It turned out that Merlin had been correct about this cave looks occupied, I think we should camp somewhere else.
The shaggy grey wolf in the cave was bigger than any Arthur had ever seen. It growled at them, black lips curled back, long teeth gleaming. The hair along its back and shoulders stood on end, giving it a wild, menacing look.
“I told you so,” Merlin said, pressing up against Arthur’s hip as if using Arthur as a shield.
“It’s not really the time, Merlin.” Arthur gave him a light push. “Back up slowly. Don’t run.”
But Merlin didn’t move. He pressed closer like he needed to get a better view at the growling, angry wolf. “Oh…”
“What? Merlin, do as I say. Back away.”
The wolf tilted its head and gave a loud, long whine.
“We didn’t know,” Merlin said. “We’ll let you be. I swear.”
“What are you talking about?”
“She’s just protecting her cubs.”
“And I suppose she just told you that.”
Arthur spun around just enough to glare at Merlin. “Really? Dragons and wolves? What’s next, Merlin. Owls and squirrels? Trees?”
“Listen, I didn’t know I could talk to wolves! That one must be magical. She’s bigger than a normal wolf, right?” Merlin tugged at his arm. “Put down your sword and let’s go!”
“I’m not putting down my sword! Did you see its teeth?”
The wolf barked. They both jumped. The sound echoed like a lingering thunderclap. Arthur turned back to watch the wolf warily, although it didn’t seem angry anymore.
A long, eerie howl sounded behind them.
“Arthur. We need to leave. Right now.”
Something about Merlin’s tone made the hair on the back of Arthur’s neck prickle up. This wasn’t his usual nattering on about rumoured deadly forest spiders or poisonous dragonflies or bandit-ridden woods. He actually sounded scared.
“What is it?” he asked, lowering his sword to shuffle back toward the cave’s broad entrance.
“It’s her mate.”
“As in a bigger wolf?”
“I think so. I think we should get very far away.”
As soon as Arthur’s boots met the thick snow outside the cave’s entrance, he turned and pushed Merlin forward. “Hurry up.”
The deep, fresh snow made it impossible to run or even walk quickly. They trudged, taking great stork-like steps and leaving a thick, obvious trail. The howls came closer.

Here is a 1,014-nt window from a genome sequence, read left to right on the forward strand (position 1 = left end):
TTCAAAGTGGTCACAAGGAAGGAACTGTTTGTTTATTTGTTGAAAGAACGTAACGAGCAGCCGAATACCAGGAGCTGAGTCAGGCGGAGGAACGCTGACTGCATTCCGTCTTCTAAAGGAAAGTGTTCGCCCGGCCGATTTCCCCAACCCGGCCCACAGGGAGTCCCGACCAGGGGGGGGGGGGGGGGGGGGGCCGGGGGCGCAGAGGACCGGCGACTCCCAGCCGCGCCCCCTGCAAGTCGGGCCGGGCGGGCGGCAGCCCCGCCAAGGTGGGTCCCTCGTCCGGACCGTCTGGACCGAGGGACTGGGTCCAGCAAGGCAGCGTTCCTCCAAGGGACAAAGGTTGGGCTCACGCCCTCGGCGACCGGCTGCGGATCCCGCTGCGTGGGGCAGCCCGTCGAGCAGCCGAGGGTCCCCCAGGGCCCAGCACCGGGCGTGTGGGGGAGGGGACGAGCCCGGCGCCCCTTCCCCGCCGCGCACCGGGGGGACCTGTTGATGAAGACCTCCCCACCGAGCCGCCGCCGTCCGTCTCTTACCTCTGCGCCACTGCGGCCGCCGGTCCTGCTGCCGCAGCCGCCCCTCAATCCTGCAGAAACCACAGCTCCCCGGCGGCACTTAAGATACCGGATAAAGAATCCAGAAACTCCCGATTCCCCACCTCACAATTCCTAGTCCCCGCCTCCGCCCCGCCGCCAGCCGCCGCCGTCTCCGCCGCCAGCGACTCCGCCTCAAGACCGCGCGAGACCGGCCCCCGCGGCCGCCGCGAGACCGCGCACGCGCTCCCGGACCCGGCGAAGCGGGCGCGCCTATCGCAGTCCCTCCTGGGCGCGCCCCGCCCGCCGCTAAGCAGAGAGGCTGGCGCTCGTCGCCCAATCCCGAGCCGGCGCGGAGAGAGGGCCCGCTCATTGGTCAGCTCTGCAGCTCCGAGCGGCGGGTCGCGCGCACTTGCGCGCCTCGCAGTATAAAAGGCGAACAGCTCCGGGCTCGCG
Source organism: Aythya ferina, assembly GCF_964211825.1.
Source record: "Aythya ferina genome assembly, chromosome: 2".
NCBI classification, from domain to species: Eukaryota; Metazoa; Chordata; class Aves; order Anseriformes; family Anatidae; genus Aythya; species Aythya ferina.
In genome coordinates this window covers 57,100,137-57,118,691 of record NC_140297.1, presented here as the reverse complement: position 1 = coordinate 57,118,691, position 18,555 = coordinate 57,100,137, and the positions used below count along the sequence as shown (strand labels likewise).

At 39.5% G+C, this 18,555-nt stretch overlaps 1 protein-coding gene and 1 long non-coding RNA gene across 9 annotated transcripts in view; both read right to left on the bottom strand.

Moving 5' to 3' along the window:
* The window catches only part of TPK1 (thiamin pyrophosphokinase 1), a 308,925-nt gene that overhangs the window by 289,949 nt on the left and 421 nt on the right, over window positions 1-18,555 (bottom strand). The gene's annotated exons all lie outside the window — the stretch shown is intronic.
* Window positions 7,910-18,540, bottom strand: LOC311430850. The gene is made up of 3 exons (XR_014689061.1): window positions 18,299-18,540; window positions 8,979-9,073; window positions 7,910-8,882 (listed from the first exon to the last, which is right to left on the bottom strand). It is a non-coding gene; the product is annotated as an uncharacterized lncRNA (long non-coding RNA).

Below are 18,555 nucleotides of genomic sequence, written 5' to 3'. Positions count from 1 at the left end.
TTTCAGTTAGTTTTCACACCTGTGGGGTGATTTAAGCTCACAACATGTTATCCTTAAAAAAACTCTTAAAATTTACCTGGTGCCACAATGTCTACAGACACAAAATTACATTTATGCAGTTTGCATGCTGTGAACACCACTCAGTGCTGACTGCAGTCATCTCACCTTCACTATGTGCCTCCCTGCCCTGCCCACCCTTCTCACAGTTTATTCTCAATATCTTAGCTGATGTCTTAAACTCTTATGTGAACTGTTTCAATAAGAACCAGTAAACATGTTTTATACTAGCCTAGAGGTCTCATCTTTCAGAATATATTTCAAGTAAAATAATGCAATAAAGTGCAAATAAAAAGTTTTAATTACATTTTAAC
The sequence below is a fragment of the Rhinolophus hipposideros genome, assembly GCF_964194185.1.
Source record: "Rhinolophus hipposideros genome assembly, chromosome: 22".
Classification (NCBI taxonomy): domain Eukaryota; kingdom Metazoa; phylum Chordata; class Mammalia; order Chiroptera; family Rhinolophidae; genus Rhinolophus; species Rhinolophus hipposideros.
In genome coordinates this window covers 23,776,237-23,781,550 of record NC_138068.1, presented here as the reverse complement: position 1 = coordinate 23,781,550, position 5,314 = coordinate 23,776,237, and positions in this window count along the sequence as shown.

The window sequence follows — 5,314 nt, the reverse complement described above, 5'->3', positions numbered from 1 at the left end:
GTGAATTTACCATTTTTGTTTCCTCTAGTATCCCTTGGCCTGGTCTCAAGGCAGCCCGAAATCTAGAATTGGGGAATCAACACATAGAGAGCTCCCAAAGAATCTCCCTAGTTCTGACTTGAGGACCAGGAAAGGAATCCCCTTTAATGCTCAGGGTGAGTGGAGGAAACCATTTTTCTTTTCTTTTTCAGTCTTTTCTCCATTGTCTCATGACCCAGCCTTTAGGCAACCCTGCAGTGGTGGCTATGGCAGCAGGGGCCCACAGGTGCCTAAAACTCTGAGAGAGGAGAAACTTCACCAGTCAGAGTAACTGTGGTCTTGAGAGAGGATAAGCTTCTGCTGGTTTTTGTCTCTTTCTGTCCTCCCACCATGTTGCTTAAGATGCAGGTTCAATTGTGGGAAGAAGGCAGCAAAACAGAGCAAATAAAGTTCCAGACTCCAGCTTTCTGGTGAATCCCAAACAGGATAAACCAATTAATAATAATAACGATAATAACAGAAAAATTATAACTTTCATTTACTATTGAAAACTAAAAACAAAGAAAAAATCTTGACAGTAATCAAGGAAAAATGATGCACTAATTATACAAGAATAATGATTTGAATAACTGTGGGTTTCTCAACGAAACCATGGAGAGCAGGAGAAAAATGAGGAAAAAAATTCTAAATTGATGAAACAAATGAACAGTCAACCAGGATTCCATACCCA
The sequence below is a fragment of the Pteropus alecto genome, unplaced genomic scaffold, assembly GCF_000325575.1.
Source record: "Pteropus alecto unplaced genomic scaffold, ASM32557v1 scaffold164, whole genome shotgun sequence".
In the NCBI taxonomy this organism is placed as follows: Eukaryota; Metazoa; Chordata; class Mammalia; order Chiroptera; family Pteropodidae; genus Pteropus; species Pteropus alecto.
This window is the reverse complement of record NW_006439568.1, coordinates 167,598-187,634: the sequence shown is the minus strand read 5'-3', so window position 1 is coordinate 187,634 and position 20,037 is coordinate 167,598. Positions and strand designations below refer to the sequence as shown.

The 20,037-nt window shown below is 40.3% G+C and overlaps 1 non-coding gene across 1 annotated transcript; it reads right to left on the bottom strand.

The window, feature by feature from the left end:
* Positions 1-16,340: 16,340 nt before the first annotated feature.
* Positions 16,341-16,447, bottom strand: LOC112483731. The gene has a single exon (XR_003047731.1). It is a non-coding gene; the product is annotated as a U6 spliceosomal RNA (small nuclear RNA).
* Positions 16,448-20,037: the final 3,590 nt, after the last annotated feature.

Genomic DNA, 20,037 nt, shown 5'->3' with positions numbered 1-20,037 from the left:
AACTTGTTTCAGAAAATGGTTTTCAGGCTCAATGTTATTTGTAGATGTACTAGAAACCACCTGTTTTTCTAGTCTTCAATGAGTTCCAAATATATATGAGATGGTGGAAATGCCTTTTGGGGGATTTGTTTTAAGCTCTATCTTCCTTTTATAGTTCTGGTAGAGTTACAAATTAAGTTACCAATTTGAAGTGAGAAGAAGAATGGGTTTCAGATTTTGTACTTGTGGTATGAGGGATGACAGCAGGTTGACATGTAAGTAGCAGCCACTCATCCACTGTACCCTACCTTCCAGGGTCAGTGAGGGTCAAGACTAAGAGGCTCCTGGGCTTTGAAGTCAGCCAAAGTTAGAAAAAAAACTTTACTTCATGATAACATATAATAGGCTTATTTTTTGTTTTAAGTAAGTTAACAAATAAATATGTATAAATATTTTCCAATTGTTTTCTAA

“Is that one talking to you as well? Any chance it’s taking its time? Maybe found something better to eat?”
Merlin gripped a tree for balance and hunched over to catch his breath. Arthur hoped he was also listening for whatever magical talking wolves sounded like.
“I don’t hear anything.” Merlin panted. “Other than all that howling.”
“Yes. I hear the howling, Merlin. Let’s go. We can’t stop.” Arthur grabbed Merlin’s arm and started dragging him along the path where his feet had stamped down the snow. It made for a clumsier pace, but Merlin seemed more capable of keeping up.
What Arthur didn’t anticipate was an attack from behind.
When Merlin tackled him into the snow, Arthur thought what are you doing, idiot and oh, the wolf must have circled around behind us and oh God, Merlin, Merlin.
The wolf’s weight pinned them both down. Arthur struggled to try to turn over and face the sounds of snarling and snapping teeth and pained, panicked cries. Merlin scrabbled at his back, all sharp knees and grasping hands. He yelped and the weight lifted abruptly.
Arthur realized, in horror, that the wolf had lifted Merlin and tossed him away with a shake of its huge, bloody maw. He rolled and fumbled for his sword, fingers cold and numb and wet. The black wolf drew back, coiling to lunge for Arthur, and then it just stopped, ears pricking up.
“Be still, wolf!” Merlin shouted. He kneeled in the snow, hunched over but steady. His eyes glowed in that liquid-sunlight way that never ceased to make Arthur feel very, very small. “We mean you no harm. Return to your kin. We have no quarrel with you.”
The wolf growled and turned toward Merlin, but did not advance.
Arthur looked between them and saw the bright red blood in the snow. Merlin’s blood.
He lifted his sword and trained it on the wolf, intent on killing the beast.